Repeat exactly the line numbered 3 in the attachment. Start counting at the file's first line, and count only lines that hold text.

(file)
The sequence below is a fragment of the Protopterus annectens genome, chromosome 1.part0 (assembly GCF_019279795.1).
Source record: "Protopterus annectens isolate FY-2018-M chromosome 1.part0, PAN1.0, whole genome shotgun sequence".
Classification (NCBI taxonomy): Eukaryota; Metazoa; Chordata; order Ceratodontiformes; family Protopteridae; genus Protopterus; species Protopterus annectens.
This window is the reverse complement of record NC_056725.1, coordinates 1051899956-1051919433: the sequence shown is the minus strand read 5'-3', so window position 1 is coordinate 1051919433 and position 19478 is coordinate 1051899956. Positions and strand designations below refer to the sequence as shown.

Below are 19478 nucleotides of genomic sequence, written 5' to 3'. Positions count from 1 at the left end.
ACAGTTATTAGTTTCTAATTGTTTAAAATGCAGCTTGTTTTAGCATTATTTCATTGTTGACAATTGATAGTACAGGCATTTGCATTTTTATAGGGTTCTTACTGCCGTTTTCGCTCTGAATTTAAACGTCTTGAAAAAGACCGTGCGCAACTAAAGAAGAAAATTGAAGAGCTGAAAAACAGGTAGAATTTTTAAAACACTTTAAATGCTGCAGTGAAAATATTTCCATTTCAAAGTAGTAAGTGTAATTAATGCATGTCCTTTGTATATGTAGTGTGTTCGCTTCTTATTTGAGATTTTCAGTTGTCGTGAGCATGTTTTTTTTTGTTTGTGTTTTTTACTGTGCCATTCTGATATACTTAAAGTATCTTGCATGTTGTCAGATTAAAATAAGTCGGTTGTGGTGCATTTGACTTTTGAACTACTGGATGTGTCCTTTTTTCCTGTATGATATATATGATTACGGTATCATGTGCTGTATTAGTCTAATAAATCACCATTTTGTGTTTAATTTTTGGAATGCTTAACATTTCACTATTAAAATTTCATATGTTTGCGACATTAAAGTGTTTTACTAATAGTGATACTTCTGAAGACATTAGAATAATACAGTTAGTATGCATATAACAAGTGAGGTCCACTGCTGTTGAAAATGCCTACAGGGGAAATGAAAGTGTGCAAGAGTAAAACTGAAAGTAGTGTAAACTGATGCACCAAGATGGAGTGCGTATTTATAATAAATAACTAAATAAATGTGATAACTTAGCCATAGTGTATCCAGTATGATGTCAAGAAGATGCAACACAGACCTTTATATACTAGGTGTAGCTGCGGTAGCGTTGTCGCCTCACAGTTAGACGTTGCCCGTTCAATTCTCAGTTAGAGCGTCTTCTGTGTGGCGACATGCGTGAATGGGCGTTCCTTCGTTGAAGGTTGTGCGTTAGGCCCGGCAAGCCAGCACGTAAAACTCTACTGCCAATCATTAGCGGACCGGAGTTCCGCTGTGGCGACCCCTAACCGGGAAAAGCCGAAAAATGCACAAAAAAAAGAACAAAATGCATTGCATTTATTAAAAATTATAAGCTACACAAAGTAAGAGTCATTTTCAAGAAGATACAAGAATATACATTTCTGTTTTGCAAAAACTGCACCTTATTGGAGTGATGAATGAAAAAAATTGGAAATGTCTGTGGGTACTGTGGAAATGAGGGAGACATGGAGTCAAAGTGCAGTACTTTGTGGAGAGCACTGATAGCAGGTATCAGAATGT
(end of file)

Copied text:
Classification (NCBI taxonomy): Eukaryota; Metazoa; Chordata; order Ceratodontiformes; family Protopteridae; genus Protopterus; species Protopterus annectens.